The Oughts and Modern Slap

I think it’s safe to say that there haven’t been many revolutionary changes to the slap and bass technique first laid down by the 70’s funk masters since Victor Wooten perfected the double-thumb technique. 

The last two decades have seen a continuance of all the styles characterized by these slap-and-pop bass parts, both in new bands and in the persistent founders.

Many of the first slap masters are still at it—Bootsy Collins, Stanley Clarke, Marcus Miller, and even 73-year-old Larry Graham—are all still funking it up. The second wave bassists like Victor Wooten, Flea, and Les Claypool continue to pump out slap jams.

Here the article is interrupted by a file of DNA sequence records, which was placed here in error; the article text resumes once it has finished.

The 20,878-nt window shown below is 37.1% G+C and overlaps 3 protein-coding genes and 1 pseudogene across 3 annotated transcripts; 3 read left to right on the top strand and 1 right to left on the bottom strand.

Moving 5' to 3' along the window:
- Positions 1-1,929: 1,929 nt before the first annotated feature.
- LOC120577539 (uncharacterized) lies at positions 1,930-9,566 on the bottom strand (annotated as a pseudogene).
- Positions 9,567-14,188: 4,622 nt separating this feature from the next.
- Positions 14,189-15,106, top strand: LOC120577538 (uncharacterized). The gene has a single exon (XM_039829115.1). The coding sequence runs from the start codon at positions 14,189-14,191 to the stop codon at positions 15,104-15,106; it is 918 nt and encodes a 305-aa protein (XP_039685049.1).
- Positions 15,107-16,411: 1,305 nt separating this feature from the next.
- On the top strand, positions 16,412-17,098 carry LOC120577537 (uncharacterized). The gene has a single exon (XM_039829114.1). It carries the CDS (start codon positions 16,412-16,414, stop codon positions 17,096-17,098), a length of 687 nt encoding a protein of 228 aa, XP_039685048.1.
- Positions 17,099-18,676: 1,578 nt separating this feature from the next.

Younger up and comers include popular Youtube stars like Davide Biale (aka Davie504) and Rob Scallon who continue to inspire and create with the slap style set down so long ago by the teenaged Larry Graham looking to add some depth to his mom-accompanied duos.


So what’s the future of slap bass? It’s really anyone’s guess. Electric bass technique has come an amazingly long way from its beginnings as a horizontal adaptation of the contrabass and may continue to go much farther.

What I think is certain is that the slap and pop style will never fade from popularity so long as stringed instruments exist. Its percussive groove is simply too good to give up, and, to everyone’s benefit, it’s a technique that’s here to stay.